This last weekend was Valentine’s Day weekend. My wife and I did very little. Like many people, I don’t really understand the purpose of Valentine’s Day. I try to show my love for my wife more frequently than just 1 day out of the year. She has a good idea on how much she means to me, although certainly I can do a much better job at expressing it. I’m naturally an introverted person, so I find it difficult to express my emotions to people, even people that are close to me.
I’m significantly better at it than I was even 5 years ago and I’m light years ahead of where I was 25 years ago in school, when I rarely said a word during class and shivered at the thought of a girl even speaking to me. That brings me back to one time that a girl, Mary Jo Seidel (I think that’s was her last name) asked me why I was so quiet. I panicked and froze. To this day, I have no idea why I did that. It was such a simple question, yet I acted like my world came crashing down. It was such a silly reaction. I’m glad I no longer react like that. But, even though I’m no longer that bad, I’ve still got a long ways to go to get over myself (which is what my ever forgiving and observant wife tells me is my problem).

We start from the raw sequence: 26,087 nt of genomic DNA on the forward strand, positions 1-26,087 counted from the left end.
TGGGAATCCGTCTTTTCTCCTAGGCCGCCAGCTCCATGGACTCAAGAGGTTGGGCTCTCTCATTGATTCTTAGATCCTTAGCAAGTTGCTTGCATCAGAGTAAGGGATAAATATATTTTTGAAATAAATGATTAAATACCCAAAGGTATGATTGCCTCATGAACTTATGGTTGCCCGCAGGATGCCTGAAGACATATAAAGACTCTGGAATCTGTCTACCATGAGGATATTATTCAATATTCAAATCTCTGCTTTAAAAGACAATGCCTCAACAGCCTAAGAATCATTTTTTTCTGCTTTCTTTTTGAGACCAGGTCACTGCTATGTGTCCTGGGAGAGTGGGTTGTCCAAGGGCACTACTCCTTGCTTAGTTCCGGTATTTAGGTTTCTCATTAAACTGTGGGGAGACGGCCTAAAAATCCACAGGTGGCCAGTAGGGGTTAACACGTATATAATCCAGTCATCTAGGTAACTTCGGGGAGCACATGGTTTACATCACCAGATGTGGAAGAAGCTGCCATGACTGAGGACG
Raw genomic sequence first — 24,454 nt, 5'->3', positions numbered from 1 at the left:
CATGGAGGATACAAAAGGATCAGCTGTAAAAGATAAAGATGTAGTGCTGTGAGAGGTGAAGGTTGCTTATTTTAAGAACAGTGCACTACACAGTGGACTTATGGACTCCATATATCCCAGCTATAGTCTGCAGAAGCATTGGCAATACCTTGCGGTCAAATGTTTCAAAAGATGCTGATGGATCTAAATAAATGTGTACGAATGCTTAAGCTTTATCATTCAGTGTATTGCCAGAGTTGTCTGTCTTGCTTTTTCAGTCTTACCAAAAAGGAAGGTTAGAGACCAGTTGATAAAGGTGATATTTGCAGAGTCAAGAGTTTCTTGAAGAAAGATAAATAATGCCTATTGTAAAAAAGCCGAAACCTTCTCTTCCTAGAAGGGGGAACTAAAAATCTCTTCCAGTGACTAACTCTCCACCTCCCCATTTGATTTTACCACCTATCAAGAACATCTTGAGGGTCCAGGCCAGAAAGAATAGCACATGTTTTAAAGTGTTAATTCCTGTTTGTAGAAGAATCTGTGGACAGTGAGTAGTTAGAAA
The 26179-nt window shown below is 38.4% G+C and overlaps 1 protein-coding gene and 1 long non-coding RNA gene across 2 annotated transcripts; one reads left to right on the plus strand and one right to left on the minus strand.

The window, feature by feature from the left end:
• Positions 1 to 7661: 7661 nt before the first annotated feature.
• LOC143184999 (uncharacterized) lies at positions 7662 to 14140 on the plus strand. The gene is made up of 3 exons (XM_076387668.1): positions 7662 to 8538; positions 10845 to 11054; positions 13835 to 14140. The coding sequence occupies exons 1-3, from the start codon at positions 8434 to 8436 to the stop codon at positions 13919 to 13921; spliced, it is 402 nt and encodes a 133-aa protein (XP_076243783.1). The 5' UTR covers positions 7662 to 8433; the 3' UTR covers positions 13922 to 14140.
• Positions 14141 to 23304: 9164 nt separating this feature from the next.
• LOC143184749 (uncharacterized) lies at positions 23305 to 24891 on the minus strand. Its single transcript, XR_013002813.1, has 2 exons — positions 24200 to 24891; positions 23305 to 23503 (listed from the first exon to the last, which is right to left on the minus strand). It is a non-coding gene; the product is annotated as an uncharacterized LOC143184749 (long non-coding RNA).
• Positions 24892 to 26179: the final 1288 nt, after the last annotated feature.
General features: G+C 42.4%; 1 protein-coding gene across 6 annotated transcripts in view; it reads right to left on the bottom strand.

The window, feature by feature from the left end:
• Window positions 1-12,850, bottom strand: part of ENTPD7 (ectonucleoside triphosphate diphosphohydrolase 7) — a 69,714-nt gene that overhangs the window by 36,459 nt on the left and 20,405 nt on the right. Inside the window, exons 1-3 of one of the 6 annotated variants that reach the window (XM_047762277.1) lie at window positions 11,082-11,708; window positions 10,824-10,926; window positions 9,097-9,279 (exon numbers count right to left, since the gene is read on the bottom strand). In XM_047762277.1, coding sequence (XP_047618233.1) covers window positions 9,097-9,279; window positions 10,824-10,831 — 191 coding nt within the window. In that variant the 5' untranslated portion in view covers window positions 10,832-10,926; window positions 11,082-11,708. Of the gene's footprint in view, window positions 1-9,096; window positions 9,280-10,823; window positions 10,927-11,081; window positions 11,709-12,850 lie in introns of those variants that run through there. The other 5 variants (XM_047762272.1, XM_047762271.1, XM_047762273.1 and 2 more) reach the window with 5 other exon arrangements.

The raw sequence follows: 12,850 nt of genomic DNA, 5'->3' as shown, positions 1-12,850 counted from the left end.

It’s those comments by my wife that make me appreciate her not just on Valentine’s Day but every day. She has the ability to call me out when I exhibit irrational behavior. I’ve learned a lot from her over the past 7 years that I’ve known her and I will probably learn a lot more in the rest of our lifetimes that we spend together. So, even though we may not celebrate lavishly on Valentine’s Day (heck, we just ordered out for pizza), I’d like to think that we celebrate our love for one another every day by just how we treat and learn from one another.